- Associated Press - Thursday, June 4, 2015

PORTLAND, Ore. (AP) - The Oregon Court of Appeals has revived a lawsuit filed by the family of a Peruvian teenager killed in a mass shooting outside a downtown Portland nightclub.

The lawsuit filed by the estate of Martha Paz de Noboa Delgado says the owner of The Zone knew the underage club was in an area prone to violence and didn’t do enough to make the premises safe.

A trial judge previously dismissed the lawsuit after agreeing with defendants that the attack was a random, unforeseeable shooting by a mentally disturbed individual.

The appellate court, in a 2-1 decision Wednesday, decided a jury might find it reasonably foreseeable that guests waiting in line would be exposed to criminal activity, given the history of violence in the Old Town/Chinatown section of downtown.

The attack occurred In January 2009 when a gunman opened fire outside The Zone, which has since closed. He killed two teenage girls and wounded seven other people before killing himself.

The Zone had a history of fights among people in line, and three people were shot outside the club in 2002 while it operated under a different name, the appellate opinion states.

Moreover, problems with gang violence and public intoxication in Old Town/Chinatown were serious enough that police and nighttime establishments held a summit in 2006.

“We cannot say that, as a matter of law, the circumstances alleged in the complaint were so highly unusual, or the sequence of events so attenuated, that no reasonable person in the Zone defendants’ position could have anticipated the harm to Delgado,” Presiding Judge Erin Lagesen wrote in the majority opinion.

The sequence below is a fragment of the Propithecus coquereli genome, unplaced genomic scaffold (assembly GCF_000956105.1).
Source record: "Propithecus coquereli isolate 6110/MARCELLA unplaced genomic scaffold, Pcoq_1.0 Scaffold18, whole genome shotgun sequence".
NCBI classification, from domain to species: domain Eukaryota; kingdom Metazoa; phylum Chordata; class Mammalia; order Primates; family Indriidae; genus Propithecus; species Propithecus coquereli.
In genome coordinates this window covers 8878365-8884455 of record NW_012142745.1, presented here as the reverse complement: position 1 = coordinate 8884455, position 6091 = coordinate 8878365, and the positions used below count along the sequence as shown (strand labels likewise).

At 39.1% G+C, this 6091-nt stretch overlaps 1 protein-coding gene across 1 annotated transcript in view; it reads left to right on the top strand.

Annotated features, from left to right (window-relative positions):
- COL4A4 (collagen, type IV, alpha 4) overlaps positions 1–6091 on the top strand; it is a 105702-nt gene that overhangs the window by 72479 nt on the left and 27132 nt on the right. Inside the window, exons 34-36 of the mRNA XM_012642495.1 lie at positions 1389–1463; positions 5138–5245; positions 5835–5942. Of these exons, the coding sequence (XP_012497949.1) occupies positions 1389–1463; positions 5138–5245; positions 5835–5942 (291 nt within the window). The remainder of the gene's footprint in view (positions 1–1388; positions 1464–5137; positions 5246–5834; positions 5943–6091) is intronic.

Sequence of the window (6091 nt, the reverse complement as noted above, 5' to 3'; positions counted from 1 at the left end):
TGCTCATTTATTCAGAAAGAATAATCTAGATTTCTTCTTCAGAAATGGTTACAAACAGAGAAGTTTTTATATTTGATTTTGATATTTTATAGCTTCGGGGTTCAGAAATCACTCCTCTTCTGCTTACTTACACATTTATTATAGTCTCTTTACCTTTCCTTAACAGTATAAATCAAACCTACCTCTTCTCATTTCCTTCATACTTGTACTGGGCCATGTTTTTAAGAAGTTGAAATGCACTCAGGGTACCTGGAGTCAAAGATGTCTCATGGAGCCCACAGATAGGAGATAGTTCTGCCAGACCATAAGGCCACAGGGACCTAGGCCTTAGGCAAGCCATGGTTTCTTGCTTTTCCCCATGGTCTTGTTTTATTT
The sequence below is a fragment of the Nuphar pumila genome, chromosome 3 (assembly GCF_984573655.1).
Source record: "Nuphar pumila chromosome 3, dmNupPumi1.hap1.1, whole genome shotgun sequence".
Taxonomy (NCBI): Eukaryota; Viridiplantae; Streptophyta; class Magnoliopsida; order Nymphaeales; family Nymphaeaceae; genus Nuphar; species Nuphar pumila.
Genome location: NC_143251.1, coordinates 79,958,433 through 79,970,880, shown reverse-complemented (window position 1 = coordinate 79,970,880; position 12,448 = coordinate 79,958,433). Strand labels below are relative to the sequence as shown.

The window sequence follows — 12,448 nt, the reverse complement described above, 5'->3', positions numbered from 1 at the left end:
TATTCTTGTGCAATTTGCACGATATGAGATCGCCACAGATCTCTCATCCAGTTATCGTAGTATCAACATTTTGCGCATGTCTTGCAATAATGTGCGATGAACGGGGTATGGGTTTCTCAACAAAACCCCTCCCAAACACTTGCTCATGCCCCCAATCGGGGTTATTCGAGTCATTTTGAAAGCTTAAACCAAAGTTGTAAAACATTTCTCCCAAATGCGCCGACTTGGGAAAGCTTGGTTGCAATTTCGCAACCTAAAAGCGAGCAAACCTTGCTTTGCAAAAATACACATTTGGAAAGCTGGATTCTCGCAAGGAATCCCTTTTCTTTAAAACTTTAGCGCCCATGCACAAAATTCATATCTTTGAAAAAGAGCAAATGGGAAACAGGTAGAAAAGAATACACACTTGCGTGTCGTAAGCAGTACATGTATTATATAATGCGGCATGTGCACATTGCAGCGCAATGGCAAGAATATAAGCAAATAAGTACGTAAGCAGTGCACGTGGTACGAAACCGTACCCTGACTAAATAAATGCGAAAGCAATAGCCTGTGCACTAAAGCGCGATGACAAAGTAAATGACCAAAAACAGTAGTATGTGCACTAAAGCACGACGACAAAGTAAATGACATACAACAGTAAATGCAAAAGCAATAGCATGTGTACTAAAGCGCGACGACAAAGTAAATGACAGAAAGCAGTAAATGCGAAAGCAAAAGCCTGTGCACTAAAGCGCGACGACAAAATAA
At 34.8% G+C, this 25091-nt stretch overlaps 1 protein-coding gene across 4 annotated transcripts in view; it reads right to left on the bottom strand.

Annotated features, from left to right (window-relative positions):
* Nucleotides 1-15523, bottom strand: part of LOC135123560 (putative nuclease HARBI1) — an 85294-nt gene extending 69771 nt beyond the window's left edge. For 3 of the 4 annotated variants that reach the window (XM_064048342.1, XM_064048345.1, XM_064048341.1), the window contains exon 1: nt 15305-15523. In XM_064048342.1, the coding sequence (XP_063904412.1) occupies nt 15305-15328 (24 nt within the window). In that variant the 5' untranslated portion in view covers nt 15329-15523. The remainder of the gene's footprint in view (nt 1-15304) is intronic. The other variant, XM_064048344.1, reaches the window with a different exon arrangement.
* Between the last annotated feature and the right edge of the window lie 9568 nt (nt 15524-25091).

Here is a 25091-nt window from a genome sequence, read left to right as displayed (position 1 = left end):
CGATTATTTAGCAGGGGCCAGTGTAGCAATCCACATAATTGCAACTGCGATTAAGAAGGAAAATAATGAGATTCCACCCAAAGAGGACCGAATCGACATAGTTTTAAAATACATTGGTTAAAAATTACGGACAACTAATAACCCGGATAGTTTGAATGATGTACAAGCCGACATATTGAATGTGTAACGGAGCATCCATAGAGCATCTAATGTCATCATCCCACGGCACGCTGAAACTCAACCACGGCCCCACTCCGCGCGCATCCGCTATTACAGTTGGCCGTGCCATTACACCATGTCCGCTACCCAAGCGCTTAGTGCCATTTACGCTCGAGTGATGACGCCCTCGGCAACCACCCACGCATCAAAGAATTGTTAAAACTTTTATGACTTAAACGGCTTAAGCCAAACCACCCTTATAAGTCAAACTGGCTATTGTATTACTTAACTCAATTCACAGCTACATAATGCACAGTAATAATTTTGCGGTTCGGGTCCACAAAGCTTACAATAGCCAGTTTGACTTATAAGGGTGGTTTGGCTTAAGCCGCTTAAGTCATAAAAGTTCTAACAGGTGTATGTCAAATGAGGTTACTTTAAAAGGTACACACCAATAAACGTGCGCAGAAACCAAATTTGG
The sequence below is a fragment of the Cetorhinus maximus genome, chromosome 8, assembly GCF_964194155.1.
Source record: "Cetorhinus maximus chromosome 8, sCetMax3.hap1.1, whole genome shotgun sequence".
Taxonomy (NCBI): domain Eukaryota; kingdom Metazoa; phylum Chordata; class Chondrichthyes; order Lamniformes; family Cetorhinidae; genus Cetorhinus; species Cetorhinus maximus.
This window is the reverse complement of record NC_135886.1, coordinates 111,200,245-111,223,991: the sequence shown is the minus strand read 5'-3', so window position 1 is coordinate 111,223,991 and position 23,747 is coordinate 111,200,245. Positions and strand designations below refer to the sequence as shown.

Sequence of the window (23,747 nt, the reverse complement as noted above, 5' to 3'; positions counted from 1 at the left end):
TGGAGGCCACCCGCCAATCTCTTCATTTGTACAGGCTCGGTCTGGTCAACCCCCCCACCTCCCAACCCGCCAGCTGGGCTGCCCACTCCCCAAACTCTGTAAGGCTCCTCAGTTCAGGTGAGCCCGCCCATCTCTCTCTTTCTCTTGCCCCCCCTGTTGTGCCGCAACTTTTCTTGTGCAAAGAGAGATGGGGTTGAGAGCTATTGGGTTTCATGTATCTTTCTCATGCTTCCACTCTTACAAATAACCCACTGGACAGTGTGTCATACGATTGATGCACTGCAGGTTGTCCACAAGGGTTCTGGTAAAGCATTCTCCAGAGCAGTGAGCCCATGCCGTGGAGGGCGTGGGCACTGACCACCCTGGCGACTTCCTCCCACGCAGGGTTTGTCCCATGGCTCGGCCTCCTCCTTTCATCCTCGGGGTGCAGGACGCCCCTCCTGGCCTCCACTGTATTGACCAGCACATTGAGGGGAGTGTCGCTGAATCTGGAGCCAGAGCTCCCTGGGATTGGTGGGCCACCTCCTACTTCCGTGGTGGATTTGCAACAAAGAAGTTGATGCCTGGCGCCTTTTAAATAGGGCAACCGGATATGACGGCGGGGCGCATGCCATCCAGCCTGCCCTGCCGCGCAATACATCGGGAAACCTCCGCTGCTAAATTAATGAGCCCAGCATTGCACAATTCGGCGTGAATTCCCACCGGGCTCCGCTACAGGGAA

The decision returns the case to Multnomah County.

Delgado, 17, had been staying with a host family in White Salmon, Washington, as part of an exchange program run by Rotary International, which is also named as a defendant. She was one of 14 exchange students dropped off near the club that admitted people between the ages of 16 and 21.

She was shot twice while waiting to enter.

Senior Judge Walter Edmonds, in a dissenting opinion, noted that the 2002 shooting was not a recent event and gunshot-related homicides were rare in that area. He said the shooting could have just as easily been at a mall, church or sporting event.

“Giving plaintiff the benefit of all reasonable inferences, it was a mere happenstance that the shooter chose the line of young people outside the Zone defendant’s club as his target,” Edmonds wrote


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